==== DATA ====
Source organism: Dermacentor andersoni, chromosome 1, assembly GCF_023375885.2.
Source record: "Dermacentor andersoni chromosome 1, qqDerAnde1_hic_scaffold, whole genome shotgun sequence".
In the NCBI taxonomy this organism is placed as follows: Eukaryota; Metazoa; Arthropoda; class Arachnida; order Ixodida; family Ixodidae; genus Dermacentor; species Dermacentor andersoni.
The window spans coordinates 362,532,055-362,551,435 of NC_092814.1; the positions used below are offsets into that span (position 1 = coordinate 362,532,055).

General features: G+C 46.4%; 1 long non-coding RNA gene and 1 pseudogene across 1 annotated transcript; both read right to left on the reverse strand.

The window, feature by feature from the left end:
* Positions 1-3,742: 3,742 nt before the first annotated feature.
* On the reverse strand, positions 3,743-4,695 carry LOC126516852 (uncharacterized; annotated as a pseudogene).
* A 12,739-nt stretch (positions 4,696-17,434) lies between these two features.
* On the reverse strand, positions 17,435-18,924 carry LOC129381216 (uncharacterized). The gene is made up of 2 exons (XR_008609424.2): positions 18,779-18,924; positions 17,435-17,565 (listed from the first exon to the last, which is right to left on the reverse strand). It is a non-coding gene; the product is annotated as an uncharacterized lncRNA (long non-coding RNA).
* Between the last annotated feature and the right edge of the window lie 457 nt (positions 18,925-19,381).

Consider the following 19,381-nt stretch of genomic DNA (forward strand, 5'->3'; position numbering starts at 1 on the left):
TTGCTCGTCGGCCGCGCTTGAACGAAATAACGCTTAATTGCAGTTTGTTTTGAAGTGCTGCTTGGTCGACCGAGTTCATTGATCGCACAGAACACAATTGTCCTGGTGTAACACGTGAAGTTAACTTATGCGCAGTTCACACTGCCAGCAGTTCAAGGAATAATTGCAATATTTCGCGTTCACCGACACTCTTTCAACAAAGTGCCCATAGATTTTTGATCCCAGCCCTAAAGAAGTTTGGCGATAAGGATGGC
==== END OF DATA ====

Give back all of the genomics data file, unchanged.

Source organism: Dermacentor andersoni, chromosome 1, assembly GCF_023375885.2.
Source record: "Dermacentor andersoni chromosome 1, qqDerAnde1_hic_scaffold, whole genome shotgun sequence".
In the NCBI taxonomy this organism is placed as follows: Eukaryota; Metazoa; Arthropoda; class Arachnida; order Ixodida; family Ixodidae; genus Dermacentor; species Dermacentor andersoni.
The window spans coordinates 362,532,055-362,551,435 of NC_092814.1; the positions used below are offsets into that span (position 1 = coordinate 362,532,055).

General features: G+C 46.4%; 1 long non-coding RNA gene and 1 pseudogene across 1 annotated transcript; both read right to left on the reverse strand.

The window, feature by feature from the left end:
* Positions 1-3,742: 3,742 nt before the first annotated feature.
* On the reverse strand, positions 3,743-4,695 carry LOC126516852 (uncharacterized; annotated as a pseudogene).
* A 12,739-nt stretch (positions 4,696-17,434) lies between these two features.
* On the reverse strand, positions 17,435-18,924 carry LOC129381216 (uncharacterized). The gene is made up of 2 exons (XR_008609424.2): positions 18,779-18,924; positions 17,435-17,565 (listed from the first exon to the last, which is right to left on the reverse strand). It is a non-coding gene; the product is annotated as an uncharacterized lncRNA (long non-coding RNA).
* Between the last annotated feature and the right edge of the window lie 457 nt (positions 18,925-19,381).

Consider the following 19,381-nt stretch of genomic DNA (forward strand, 5'->3'; position numbering starts at 1 on the left):
TTGCTCGTCGGCCGCGCTTGAACGAAATAACGCTTAATTGCAGTTTGTTTTGAAGTGCTGCTTGGTCGACCGAGTTCATTGATCGCACAGAACACAATTGTCCTGGTGTAACACGTGAAGTTAACTTATGCGCAGTTCACACTGCCAGCAGTTCAAGGAATAATTGCAATATTTCGCGTTCACCGACACTCTTTCAACAAAGTGCCCATAGATTTTTGATCCCAGCCCTAAAGAAGTTTGGCGATAAGGATGGC